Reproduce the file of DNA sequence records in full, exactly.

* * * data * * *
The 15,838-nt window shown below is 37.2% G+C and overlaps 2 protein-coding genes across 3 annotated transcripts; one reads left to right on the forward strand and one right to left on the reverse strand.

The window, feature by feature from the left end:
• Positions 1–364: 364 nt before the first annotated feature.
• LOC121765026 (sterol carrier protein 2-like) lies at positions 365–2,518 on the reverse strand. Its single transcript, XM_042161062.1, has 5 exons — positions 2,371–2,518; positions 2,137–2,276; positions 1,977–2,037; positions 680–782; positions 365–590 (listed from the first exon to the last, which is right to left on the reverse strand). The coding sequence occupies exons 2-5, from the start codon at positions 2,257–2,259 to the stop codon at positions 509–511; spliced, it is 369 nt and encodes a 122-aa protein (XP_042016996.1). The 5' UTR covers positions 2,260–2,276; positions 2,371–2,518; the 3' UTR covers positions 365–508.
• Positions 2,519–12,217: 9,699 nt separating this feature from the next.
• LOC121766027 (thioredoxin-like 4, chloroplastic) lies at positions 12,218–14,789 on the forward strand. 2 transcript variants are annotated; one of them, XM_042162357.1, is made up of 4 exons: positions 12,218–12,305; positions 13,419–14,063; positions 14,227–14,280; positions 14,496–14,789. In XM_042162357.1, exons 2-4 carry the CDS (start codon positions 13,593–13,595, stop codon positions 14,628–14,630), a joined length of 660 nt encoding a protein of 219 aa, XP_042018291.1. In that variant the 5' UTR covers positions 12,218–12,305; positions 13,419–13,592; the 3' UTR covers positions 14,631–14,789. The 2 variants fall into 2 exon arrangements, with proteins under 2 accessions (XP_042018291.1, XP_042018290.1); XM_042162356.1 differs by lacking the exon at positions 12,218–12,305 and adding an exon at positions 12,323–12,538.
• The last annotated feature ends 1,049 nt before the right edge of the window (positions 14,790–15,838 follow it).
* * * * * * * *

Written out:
The 15,838-nt window shown below is 37.2% G+C and overlaps 2 protein-coding genes across 3 annotated transcripts; one reads left to right on the forward strand and one right to left on the reverse strand.

The window, feature by feature from the left end:
• Positions 1–364: 364 nt before the first annotated feature.
• LOC121765026 (sterol carrier protein 2-like) lies at positions 365–2,518 on the reverse strand. Its single transcript, XM_042161062.1, has 5 exons — positions 2,371–2,518; positions 2,137–2,276; positions 1,977–2,037; positions 680–782; positions 365–590 (listed from the first exon to the last, which is right to left on the reverse strand). The coding sequence occupies exons 2-5, from the start codon at positions 2,257–2,259 to the stop codon at positions 509–511; spliced, it is 369 nt and encodes a 122-aa protein (XP_042016996.1). The 5' UTR covers positions 2,260–2,276; positions 2,371–2,518; the 3' UTR covers positions 365–508.
• Positions 2,519–12,217: 9,699 nt separating this feature from the next.
• LOC121766027 (thioredoxin-like 4, chloroplastic) lies at positions 12,218–14,789 on the forward strand. 2 transcript variants are annotated; one of them, XM_042162357.1, is made up of 4 exons: positions 12,218–12,305; positions 13,419–14,063; positions 14,227–14,280; positions 14,496–14,789. In XM_042162357.1, exons 2-4 carry the CDS (start codon positions 13,593–13,595, stop codon positions 14,628–14,630), a joined length of 660 nt encoding a protein of 219 aa, XP_042018291.1. In that variant the 5' UTR covers positions 12,218–12,305; positions 13,419–13,592; the 3' UTR covers positions 14,631–14,789. The 2 variants fall into 2 exon arrangements, with proteins under 2 accessions (XP_042018291.1, XP_042018290.1); XM_042162356.1 differs by lacking the exon at positions 12,218–12,305 and adding an exon at positions 12,323–12,538.
• The last annotated feature ends 1,049 nt before the right edge of the window (positions 14,790–15,838 follow it).